She became a lesbian, and began a relationship with her future accomplice Camilla Hall (alias Gabi), five years her senior. Camilla’s parents were the daughter of a Lutheran minister and the founder and head of the art department of Gustavus College. This Minnesotan became a social worker and activist even before moving to California.

Things really went off the deep end when these lesbian lovebirds met Donald DeFreeze (alias Field Marshal Cinque Mtume), basically the Black version of Charles Manson. He had been radicalized by a couple of prison outreach programs before escaping. He soon became their boyfriend (so much for being lesbians); thug game is especially effective with naive liberals conditioned to believe career criminals are victims of an unjust society. This trio became the nucleus of a gang, the Symbionese Liberation Army. They were Communist militants with a feminist and “social justice” slant, so far out in left field that they made Chairman Mao seem pretty reasonable. What is it about bourgeois misguided youths in the Bay Area, anyway?

The SLA’s debut act was fatally shooting school superintendent Marcus Foster, a Black liberal and by all accounts a decent guy. This was spurred by a “fascist” proposal for student ID cards, intended to keep dope pushers off campuses. Robert Blackburn, his deputy, was seriously injured by the gunfire. Other than shooting people who didn’t deserve it, the SLA was known for a string of bank heists.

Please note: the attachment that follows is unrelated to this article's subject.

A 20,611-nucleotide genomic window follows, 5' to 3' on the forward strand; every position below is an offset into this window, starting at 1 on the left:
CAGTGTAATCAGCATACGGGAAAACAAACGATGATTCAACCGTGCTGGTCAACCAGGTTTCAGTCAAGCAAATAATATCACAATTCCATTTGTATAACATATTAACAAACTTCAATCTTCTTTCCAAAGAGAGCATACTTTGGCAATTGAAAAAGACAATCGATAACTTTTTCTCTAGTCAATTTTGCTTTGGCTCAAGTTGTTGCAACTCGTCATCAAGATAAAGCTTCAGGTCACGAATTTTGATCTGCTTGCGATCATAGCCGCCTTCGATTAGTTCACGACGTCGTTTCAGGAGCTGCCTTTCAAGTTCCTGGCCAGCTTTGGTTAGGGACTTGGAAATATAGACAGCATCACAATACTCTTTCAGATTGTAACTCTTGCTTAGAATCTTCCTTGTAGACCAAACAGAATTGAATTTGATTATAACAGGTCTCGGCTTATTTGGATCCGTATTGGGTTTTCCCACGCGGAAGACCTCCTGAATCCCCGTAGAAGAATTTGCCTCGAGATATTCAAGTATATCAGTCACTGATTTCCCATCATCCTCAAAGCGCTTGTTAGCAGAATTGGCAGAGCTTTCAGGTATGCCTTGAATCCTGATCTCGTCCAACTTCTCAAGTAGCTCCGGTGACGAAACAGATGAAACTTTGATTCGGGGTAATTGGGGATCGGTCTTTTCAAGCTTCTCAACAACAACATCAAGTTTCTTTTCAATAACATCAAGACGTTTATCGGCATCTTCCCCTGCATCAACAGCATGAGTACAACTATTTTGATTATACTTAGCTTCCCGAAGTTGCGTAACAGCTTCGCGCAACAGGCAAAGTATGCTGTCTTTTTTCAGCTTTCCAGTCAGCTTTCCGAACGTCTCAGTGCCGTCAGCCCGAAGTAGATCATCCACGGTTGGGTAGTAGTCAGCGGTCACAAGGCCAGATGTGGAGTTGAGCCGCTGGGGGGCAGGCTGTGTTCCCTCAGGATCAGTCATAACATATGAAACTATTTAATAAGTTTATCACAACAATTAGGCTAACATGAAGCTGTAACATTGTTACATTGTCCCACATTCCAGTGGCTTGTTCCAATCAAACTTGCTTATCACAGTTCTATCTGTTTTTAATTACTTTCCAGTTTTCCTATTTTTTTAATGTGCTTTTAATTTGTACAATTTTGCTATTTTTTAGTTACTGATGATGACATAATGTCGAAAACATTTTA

Their most famous act was kidnapping Patty Hearst. After a couple of weeks of loathsome brutality, Stockholm Syndrome was setting in. (Aren’t feminists supposed to oppose violence against women?) A few weeks later, they got Hearst (now alias Tania) to participate in a bank holdup. Needless to say, robbing banks was rather out of character for her; communists know a thing or two about brainwashing.

The SLA’s luck ran out, though. On May 17, 1974, there was a police raid on their hideout leading to a massive shootout, and the building caught fire. DeFreeze, Soltysik, Hall, and three other oxygen-wasters died. There was another murder and another bank robbery by their remaining members, but almost all were eventually rounded up and imprisoned. As for Patty Hearst, after six months with the gang, she was arrested; emaciated and clearly unhinged by the experience.